Six months on and we can all see exactly how these fanciful predictions panned out.
For in reality, the Government’s decision to forgo the EU’s hapless procurement vaccine scheme was neither stupid, nor evil. Instead, it has proven to be little short of a triumph. Britain now leads not just Europe but almost the entire developed world in inoculating its citizens.
As of today, we have administered about 8.2 million jabs, with approximately 12 per cent of the country having rolled up their collective sleeves.
Had we followed the advice of Labour and Lib Dem MPs, as well as the frothing keyboard warriors quoted above, we’d be in a similarly hopeless position to France or Germany, who’ve managed to give doses to just over three million between them, at a rate that equates to roughly a sixth of the UK’s.
Indeed, across the EU, a mere 2.5 per cent of citizens have, so far, been given a vaccine. And, in some corners (such as Madrid, Paris and Lisbon), programmes have been temporarily suspended, for lack of supplies.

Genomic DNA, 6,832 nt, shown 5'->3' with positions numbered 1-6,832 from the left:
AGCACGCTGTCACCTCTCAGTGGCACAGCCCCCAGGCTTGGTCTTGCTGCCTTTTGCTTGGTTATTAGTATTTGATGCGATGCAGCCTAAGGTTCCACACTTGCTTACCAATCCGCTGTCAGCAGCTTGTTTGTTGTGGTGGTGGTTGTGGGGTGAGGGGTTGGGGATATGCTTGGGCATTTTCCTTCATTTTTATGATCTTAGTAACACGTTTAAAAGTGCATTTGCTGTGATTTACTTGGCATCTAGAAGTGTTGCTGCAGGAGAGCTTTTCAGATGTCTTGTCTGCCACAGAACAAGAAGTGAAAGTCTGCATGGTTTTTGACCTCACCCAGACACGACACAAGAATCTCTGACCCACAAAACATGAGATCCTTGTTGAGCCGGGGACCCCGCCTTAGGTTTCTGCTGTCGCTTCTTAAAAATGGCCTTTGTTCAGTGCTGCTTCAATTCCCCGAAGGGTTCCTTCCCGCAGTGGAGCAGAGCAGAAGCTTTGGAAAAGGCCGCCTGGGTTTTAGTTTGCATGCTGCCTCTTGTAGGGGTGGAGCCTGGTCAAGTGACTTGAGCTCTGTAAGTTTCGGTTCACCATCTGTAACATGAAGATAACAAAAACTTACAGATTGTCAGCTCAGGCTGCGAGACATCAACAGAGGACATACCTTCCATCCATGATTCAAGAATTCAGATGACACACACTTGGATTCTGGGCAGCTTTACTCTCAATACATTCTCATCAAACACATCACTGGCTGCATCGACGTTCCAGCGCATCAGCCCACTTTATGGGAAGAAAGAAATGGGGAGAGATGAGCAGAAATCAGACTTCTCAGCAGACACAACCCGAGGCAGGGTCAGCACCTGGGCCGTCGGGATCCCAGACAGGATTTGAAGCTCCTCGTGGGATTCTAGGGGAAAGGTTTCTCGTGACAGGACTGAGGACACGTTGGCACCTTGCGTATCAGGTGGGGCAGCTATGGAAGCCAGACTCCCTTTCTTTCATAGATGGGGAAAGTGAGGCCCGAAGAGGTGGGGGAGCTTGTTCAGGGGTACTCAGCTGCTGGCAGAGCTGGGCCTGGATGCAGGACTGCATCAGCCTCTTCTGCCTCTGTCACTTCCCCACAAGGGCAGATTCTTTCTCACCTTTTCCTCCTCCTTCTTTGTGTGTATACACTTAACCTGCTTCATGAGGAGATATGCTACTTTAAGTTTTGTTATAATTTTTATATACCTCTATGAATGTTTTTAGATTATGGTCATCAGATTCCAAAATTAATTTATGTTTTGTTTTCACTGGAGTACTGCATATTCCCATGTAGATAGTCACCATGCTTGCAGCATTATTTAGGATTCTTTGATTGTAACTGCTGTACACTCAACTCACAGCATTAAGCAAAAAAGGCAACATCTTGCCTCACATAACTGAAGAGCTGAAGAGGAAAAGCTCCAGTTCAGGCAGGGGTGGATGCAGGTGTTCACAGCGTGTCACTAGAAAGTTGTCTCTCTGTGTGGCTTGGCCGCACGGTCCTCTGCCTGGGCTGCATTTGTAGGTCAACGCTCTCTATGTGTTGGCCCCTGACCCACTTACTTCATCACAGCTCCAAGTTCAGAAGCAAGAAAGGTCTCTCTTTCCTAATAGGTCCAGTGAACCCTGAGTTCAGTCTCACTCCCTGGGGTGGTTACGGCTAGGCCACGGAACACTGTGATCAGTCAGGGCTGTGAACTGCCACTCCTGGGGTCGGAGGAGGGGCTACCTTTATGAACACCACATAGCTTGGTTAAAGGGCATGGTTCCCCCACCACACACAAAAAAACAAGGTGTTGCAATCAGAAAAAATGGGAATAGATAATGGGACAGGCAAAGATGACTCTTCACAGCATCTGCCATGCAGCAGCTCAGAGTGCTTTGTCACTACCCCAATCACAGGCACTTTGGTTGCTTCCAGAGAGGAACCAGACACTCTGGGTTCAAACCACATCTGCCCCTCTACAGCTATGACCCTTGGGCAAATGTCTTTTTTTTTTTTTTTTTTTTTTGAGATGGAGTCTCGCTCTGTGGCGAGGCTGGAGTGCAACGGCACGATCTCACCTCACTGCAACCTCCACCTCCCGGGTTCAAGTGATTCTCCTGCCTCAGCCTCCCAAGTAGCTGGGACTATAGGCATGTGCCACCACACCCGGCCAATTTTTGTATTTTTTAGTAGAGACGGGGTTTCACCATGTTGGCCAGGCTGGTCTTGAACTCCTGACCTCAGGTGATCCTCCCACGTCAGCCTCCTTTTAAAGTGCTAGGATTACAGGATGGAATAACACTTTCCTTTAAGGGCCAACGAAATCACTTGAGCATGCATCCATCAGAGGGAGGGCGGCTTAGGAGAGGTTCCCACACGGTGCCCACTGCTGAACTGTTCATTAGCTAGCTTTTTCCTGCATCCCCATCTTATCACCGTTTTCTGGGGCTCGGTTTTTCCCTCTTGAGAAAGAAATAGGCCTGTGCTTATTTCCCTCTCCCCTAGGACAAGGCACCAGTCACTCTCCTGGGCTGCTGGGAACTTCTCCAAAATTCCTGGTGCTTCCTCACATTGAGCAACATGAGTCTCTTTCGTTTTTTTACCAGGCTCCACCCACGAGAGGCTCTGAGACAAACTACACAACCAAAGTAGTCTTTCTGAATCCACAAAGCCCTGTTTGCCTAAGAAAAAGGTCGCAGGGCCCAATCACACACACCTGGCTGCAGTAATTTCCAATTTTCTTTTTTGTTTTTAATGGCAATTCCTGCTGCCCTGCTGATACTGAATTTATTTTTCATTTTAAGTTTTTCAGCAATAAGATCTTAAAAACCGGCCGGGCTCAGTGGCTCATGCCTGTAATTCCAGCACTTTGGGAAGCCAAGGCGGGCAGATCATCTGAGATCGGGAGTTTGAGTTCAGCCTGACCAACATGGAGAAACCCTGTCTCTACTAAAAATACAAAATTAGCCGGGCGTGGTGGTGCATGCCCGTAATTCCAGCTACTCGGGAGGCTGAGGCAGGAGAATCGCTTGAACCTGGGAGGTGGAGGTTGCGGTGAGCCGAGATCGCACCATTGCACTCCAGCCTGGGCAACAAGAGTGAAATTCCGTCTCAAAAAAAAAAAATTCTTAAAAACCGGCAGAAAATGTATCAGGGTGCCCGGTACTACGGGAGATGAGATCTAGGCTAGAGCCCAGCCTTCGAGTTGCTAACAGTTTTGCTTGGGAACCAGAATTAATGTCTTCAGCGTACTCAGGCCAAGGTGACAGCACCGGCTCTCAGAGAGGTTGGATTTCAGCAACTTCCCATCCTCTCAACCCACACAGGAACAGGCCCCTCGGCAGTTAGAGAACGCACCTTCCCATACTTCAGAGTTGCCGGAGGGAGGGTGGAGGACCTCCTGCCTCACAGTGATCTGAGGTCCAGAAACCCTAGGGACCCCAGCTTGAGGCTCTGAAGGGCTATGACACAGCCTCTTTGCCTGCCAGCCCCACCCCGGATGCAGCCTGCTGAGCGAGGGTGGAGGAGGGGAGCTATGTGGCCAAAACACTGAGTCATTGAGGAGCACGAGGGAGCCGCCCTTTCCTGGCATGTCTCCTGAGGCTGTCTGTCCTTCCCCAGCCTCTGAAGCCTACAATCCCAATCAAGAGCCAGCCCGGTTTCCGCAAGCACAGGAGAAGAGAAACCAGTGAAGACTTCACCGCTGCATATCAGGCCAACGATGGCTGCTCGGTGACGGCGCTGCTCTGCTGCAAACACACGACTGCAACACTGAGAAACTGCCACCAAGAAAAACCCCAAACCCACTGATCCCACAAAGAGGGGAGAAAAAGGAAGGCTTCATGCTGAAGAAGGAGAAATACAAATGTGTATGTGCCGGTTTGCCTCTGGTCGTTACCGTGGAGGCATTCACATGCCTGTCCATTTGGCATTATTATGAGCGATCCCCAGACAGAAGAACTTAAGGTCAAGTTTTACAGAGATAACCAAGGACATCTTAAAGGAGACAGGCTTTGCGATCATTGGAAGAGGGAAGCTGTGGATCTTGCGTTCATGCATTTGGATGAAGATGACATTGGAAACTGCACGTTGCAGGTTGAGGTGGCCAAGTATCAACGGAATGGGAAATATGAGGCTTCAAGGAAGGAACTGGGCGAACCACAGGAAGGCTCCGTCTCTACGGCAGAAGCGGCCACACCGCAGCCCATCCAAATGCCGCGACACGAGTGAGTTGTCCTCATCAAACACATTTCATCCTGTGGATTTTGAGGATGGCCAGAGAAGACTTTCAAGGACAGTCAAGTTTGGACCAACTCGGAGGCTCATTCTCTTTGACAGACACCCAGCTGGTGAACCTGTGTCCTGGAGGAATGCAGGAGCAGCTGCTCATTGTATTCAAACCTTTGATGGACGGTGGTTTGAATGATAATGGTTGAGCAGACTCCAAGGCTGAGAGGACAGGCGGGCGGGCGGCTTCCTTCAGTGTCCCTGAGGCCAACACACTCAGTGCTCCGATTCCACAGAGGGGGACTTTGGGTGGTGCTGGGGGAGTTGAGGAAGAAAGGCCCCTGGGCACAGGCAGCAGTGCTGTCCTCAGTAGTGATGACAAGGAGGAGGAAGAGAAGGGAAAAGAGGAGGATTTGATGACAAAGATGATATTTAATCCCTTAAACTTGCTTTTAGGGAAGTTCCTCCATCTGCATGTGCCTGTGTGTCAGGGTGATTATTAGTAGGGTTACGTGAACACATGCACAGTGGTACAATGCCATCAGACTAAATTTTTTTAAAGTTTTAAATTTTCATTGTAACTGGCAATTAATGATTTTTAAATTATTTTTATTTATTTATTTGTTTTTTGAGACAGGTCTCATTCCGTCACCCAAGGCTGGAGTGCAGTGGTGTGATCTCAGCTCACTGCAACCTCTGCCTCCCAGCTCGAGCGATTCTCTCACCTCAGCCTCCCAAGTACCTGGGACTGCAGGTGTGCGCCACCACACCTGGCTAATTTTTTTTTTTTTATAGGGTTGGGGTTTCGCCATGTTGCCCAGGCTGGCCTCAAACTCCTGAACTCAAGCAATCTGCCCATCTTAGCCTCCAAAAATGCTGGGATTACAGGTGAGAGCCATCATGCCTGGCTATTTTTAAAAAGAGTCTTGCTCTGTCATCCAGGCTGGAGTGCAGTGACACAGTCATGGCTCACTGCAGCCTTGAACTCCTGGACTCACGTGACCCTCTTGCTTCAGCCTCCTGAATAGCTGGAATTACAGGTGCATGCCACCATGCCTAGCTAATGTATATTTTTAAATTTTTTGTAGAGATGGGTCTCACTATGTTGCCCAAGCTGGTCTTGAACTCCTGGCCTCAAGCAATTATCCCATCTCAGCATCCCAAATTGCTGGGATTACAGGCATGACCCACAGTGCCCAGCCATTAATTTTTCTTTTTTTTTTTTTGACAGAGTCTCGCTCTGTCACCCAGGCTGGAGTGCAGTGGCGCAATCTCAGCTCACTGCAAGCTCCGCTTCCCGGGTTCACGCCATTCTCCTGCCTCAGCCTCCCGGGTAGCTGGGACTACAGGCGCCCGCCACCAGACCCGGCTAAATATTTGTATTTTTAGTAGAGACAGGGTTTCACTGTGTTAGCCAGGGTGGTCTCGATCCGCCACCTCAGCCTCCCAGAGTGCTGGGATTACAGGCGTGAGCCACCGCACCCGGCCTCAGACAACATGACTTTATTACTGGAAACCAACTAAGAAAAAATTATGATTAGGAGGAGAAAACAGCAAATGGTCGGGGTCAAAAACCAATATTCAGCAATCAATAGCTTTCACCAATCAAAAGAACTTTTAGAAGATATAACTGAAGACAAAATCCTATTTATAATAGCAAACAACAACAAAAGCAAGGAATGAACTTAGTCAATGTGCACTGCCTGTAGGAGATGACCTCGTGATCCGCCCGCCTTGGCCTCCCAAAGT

Angela Rayner, Labour deputy leader, says ‘This cronyism stinks’
At this rate, it will be 2024 before our neighbours hit the 70-75 per cent figure scientists regard necessary to achieve herd immunity.
We, by contrast, are on course to get there by the summer, having met a target to vaccinate the most vulnerable within a fortnight.
By then, an extra 60 million doses with a ‘Made in Britain’ stamp will be winging their way to patients, thanks to Thursday’s news that Novavax’s vaccine has become the fourth jab to complete successful Phase III trials in the UK, clearing the way for approval in weeks.
And yesterday, it emerged a fifth vaccine, from U.S. firm Johnson & Johnson, of which we’ve ordered 30 million doses, will be rolled out this summer.